To promote her new True Religion collection, Joan Smalls is in New York at the start of one very Joan Smalls-packed fashion week. Luckily, a lot of major things have been packed with Smalls lately. She took us to school on Vogue Mexico’s September cover, her unmistakable violet lips launched an Estée Lauder collection–she was the first Latina model to rep the company–and then of course there was that surprising even for lui shoot that her mom thought was fresh.
One of the world’s highest paid supermodels, Smalls is generous with an “I’m just like you” charm that can only radiate from someone who manages to keep it real even when P.R. is buzzing around her. She’s wearing a mesh shirt she designed for her second JS X TR capsule collection in a curtained off room at Beautique, but she doesn’t only plug her mesh and leather-heavy capsule collection. (Think of the kind of sexy streetwear threads both Scary and Sporty Spice would go for, and you’re in the zone.)
Smalls also talked to Styleite about how fashion has a social responsibility to represent all people, how there can be a season that shows progress, and then one that doesn’t right after it, and her own experience with self-acceptance.
So what were you envisioning for the designs?
I was envisioning everyday wear with a detail. I’m so into details when I go shopping. I want something that speaks to me or that feels special in a garment. So if it’s a t-shirt, if it has a leather detail, I think it’s cool. Or, I like a mesh t-shirt that I can wear backwards. So we made this one reversible. So if you want to do the mesh in the front of the back or you want to make sure you want to see your top. Or the fabrics. I’m always into touching things when I’m shopping to make sure it’s a cool fabric. This was is a neoprene. The hoodie is leather.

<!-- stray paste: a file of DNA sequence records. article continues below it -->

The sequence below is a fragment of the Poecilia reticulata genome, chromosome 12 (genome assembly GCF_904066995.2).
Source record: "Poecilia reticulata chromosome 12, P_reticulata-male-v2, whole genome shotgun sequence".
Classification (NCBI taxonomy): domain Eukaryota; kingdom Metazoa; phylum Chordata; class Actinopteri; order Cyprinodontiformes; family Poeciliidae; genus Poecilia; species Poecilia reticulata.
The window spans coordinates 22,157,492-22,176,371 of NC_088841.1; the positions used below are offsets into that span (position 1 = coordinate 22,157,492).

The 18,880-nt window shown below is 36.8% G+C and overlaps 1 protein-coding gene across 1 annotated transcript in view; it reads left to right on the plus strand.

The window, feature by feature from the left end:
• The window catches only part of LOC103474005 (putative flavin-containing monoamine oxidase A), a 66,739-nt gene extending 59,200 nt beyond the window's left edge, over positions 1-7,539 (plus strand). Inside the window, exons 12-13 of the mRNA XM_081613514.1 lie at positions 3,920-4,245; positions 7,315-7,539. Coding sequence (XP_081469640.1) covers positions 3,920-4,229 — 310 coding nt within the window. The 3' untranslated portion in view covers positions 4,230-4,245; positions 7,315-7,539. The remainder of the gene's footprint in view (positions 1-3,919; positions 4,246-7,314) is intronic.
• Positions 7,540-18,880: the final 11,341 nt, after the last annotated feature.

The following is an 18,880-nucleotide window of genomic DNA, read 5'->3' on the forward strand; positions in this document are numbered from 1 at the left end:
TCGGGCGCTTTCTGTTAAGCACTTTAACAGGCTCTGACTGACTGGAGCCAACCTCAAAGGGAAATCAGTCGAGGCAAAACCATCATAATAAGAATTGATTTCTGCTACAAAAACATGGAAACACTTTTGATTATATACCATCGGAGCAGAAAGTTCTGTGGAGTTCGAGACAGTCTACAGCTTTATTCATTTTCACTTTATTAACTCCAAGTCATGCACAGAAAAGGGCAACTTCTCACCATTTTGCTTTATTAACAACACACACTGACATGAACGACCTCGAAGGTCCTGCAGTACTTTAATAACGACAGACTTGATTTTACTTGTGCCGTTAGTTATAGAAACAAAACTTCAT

Do you have personal standards that guide you before you model for a company? Is there something that you’re looking for when you decide to lend your face?
Yes. Absolutely. It’s so important now that you have more of a name and more of presence. You just become more of a brand with things that you like and understand, that you can grow as well. The good thing about True Religion is that when I had the meeting, they were very open to my ideas and I had an input in the collection. It wasn’t like, ‘O.K. this is what we’re doing. Put your name on it.’ I come into the offices in L.A. They created a mood board.
Can you tell me more about the fabrics?
I start by describing what it is that I like. I love a simple t-shirt that feels super soft. And so they give me a swatch of different fabrics that they’ve been shopping for. I’ll say I like this one, but in that color, so can we get that color? It was a lot of that and trying out the jeans once we had the sample. I love leggings, but I’d say, ‘can we put leather to it just on the side so that it adds a little something?’ And gun metal is one of my favorite fabrics.
You get the strength from the color and the fabrics that I choose, but then the fit is very feminine and sexy.
Beyond aesthetics, I know that diversity is something you care deeply about. And you have a unique vantage point on that because you’ve been a a major part of progress. From your perspective, where do you see that the fashion industry is at with diversity now?